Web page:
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The new year has gotten off to a pretty hot start. So far, scientists have discovered 10 new exoplanets – or planets outside of our solar system. That brings the total number of confirmed exoplanets to 726. Do you feel a little bit smaller? I sure do.

Most recently, three rocky, smaller than Earth-sized planets were found orbiting a red dwarf.

Artist's concept of the KOI-961, with three planets all smaller than Earth: The smallest of the three planets, called KOI-961.03, is about the size of Mars and actually located the farthest from the star, but is pictured in the foreground. The planet in the upper right is KOI-961.01, 0.78 times the radius of Earth. The planet closest to the star is KOI-961.02, with a radius 0.73 times the Earth's. Caption and image courtesy of NASA/JPL-Caltech

Since the planets orbit relatively close to their sun – KOI-961 – it would seem that the bodies wouldn’t be able to sustain life. However, a red dwarf is a relatively cool star and … well, you never really know. Life doesn’t have to be intelligent to count as life, right?

While the planet is not in the “habitable zone” – a region where liquid water could exist –  this is still a very important discovery. Why? Well, most of the planets discovered outside of our solar system have been massive gas giants. There’s only been a handful of smaller, rocky planets that have been discovered.

According to John Johnson, the principal investigator of the research from NASA’s Exoplanet Science Institute at the California Institute of Technology in Pasadena:

This is the tiniest solar system found so far … It’s actually more similar to Jupiter and its moons in scale than any other planetary system. The discovery is further proof of the diversity of planetary systems in our galaxy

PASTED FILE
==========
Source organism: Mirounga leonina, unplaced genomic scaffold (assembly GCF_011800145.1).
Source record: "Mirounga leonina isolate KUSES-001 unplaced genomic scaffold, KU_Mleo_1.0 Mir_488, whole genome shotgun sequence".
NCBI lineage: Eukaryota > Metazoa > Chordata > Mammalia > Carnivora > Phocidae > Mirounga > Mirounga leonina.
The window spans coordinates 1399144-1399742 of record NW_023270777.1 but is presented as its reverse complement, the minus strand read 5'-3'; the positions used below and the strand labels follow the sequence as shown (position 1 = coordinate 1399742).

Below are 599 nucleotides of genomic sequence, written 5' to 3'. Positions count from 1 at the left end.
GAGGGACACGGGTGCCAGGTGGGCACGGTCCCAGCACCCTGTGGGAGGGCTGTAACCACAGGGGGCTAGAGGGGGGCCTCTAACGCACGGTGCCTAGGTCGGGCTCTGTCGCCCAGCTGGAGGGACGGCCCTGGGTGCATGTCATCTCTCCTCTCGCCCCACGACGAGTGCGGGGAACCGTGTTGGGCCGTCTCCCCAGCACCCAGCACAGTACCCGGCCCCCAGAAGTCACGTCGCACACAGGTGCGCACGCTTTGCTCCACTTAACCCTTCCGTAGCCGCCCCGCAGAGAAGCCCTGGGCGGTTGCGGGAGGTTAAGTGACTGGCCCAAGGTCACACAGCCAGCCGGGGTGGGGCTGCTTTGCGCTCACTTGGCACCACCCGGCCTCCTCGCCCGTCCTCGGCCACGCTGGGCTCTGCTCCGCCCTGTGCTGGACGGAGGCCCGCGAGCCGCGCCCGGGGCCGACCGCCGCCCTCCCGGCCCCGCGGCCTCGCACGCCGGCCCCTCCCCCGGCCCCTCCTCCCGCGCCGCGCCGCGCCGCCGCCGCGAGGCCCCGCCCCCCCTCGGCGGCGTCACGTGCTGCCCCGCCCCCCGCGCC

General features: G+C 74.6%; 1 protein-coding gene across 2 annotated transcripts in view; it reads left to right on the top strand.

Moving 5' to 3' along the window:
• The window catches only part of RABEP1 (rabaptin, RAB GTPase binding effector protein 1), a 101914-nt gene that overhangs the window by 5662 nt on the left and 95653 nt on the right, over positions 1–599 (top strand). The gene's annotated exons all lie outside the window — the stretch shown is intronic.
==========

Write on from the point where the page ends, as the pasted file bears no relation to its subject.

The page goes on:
This chart compares the smallest known exoplanets, or planets orbiting outside the solar system, to our own planets Mars and Earth. The smallest, KOI-961.03, is about the size of Mars with a radius of only 0.57 times that of Earth. Caption and image courtesy of NASA/JPL-Caltech

Another “Star Wars-like” planetary system

An artist's rendition of the Kepler-35 planetary system. Kepler-35b orbits its smaller and cooler host stars than our sun every 131 days, and the stellar pair orbits each other every 21 days. Caption courtesy of NASA. Image courtesy of Lynette Cook / extrasolar.spaceart.org

Last September, we found a planet called Kepler-16b that was just like Star Wars’ Tatooine –  a planet with two stars. And now, only four months later, scientists have discovered another system just like that.

Saturn-sized Kepler-34b and Kepler-35b were recently discovered to orbit a pair of stars. The system is called a circumbinary planetary system.

“This work establishes that such ‘two sun’ planets are not rare exceptions, but are in fact common with many millions existing in our Galaxy,” a NASA release stated.

Each of these discoveries was due to data provided by NASA’s Kepler mission, which has already helped confirm 35 exoplanets and identify over 2,000 planetary candidates.

Want to read more about the other eight planets found this year? Check out the Extrasolar Planets Encyclopedia.

Curious to see some of the strangest alien planets discovered so far? Space.com has a fabulous gallery you’ve got to see.